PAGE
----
The engineering firm of Roush Industries Inc. has developed a propane- powered F-150 Ford pickup truck using an advanced liquid propane injection system. The Roush F-150 is designed and manufactured to operate solely on propane while providing the same horsepower, torque and drivability of an F-150 equipped with a gasoline-powered Triton V-8 engine. The goal of the propane conversion is lower emissions and reduced consumption of oil products.
The propane option is priced at $6,500 and includes a 20-gallon fuel tank mounted in place of the underbody spare tire. For customers needing increased range, a 50-gallon tank mounted in the truck’s bed is available.
The development of the propane-fueled F-150 was sponsored by the Propane Education and Research Council (PERC), a group that funds research and development of new and more efficient propane equipment. Once PERC chose Roush to develop the propane-fueled truck, the engineering firm delivered the Roush F-150 in 14 months. Roush is taking orders for the truck.
New versions of BASF's Ecovio line are both compostable and designed for either injection molding or thermoforming. These combinations are becoming more common for the single-use bioplastics used in food service and food packaging applications, but are still not widely available.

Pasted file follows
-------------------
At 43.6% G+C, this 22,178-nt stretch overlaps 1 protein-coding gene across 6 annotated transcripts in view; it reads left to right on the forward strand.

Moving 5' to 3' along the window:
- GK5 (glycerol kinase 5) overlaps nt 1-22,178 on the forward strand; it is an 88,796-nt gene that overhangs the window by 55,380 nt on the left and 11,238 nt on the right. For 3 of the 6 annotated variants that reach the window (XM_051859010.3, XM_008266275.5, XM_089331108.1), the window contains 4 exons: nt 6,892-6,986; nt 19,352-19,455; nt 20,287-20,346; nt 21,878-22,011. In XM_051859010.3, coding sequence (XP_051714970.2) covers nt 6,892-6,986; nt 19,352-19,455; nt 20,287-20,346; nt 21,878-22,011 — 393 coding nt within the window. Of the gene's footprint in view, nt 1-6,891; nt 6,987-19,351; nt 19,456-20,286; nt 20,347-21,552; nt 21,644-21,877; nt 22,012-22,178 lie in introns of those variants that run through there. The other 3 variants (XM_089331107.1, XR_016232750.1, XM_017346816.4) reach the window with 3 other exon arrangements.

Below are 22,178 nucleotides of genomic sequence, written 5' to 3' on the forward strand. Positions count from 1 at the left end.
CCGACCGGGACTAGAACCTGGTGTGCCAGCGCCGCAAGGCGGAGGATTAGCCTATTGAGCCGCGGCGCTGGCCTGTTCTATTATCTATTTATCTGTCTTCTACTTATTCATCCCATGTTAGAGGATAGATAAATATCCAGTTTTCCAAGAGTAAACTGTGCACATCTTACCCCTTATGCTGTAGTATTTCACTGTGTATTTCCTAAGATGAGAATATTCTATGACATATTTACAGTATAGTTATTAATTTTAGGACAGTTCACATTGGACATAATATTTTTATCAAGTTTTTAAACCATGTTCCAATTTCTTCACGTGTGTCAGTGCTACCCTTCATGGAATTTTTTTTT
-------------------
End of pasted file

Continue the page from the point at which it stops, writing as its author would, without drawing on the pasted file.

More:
For industrial control applications, or even a simple assembly line, that machine can go almost 24/7 without a break. But what happens when the task is a little more complex? That’s where the “smart” machine would come in. The smart machine is one that has some simple (or complex in some cases) processing capability to be able to adapt to changing conditions. Such machines are suited for a host of applications, including automotive, aerospace, defense, medical, computers and electronics, telecommunications, consumer goods, and so on. This radio show will show what’s possible with smart machines, and what tradeoffs need to be made to implement such a solution.